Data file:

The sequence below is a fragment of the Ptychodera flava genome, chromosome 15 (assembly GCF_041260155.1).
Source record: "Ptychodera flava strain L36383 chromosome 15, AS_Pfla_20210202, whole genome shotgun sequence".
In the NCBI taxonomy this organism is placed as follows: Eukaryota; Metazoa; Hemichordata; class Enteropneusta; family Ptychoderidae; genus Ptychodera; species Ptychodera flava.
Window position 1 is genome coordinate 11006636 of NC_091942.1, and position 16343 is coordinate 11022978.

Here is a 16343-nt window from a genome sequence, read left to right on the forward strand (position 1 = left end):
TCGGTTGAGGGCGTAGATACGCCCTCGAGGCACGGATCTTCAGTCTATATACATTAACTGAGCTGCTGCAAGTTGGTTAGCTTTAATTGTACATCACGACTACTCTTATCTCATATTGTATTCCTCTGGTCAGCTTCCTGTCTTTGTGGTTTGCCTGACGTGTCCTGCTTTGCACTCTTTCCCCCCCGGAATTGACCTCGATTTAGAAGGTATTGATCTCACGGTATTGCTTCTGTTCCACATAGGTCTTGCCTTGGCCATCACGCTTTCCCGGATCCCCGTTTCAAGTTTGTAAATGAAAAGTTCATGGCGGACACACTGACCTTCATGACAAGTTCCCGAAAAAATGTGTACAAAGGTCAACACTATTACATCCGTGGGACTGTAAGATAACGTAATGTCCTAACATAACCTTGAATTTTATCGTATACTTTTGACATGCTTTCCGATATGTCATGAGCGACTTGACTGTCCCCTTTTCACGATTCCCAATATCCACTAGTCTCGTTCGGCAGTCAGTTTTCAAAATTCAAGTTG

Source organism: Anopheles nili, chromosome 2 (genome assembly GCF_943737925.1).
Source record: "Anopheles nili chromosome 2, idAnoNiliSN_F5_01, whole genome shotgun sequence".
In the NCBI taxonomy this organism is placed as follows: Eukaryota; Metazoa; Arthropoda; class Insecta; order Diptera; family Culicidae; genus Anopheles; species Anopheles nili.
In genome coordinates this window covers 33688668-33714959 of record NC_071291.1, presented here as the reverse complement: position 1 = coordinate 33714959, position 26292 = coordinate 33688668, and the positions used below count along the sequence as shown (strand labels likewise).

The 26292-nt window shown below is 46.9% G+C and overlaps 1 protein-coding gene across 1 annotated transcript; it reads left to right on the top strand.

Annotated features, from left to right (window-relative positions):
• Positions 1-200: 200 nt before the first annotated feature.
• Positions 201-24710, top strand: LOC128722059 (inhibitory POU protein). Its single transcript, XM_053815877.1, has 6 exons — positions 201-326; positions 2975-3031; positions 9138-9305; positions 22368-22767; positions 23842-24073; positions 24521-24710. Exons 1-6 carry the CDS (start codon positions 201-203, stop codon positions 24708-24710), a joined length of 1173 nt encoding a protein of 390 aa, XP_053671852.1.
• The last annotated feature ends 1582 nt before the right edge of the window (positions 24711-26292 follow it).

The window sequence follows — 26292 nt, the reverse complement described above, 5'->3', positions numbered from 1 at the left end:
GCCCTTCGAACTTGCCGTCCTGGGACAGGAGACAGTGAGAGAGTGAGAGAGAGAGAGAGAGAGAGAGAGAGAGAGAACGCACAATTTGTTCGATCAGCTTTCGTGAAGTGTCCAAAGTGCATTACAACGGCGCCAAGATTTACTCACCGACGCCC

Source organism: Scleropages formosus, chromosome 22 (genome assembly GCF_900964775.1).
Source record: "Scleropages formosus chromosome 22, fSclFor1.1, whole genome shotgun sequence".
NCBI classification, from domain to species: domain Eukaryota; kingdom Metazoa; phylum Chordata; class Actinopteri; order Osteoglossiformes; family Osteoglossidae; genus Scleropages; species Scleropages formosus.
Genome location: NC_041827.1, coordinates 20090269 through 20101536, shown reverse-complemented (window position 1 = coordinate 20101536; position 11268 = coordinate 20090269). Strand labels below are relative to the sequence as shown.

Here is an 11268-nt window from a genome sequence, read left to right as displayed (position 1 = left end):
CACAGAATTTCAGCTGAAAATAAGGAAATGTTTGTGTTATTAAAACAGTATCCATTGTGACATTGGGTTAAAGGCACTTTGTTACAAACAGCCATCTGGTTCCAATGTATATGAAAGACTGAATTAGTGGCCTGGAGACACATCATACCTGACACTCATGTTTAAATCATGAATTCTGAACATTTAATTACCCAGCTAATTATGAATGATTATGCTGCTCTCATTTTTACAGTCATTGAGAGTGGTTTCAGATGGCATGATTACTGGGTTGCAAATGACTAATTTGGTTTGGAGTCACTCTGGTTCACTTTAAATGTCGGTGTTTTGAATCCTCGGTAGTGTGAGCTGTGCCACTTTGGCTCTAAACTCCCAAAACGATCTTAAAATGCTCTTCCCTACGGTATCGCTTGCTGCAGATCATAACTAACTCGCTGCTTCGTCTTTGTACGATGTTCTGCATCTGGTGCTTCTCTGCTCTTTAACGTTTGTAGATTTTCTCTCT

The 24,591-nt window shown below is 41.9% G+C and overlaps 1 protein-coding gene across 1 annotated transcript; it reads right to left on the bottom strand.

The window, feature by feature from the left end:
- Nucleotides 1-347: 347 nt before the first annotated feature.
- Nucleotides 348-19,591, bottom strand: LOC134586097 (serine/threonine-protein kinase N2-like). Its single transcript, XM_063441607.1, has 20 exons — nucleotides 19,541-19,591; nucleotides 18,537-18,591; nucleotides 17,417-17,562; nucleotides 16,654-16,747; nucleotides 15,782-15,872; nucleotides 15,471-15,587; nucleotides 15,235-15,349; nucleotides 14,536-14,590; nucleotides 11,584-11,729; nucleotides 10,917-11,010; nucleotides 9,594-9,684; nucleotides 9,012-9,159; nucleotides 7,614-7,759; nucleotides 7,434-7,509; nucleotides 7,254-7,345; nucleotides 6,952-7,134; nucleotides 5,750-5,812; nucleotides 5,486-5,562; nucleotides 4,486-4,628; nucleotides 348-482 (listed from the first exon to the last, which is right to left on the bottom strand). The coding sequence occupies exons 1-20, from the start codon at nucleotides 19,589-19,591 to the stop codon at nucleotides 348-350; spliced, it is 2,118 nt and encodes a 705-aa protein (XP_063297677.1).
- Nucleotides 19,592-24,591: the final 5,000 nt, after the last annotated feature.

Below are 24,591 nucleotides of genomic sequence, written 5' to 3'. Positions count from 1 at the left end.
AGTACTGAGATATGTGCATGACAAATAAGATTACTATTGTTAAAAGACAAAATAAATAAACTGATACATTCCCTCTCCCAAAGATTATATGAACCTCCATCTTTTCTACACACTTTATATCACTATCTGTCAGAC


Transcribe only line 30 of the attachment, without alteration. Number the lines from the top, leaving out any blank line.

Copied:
AGTACTGAGATATGTGCATGACAAATAAGATTACTATTGTTAAAAGACAAAATAAATAAACTGATACATTCCCTCTCCCAAAGATTATATGAACCTCCATCTTTTCTACACACTTTATATCACTATCTGTCAGAC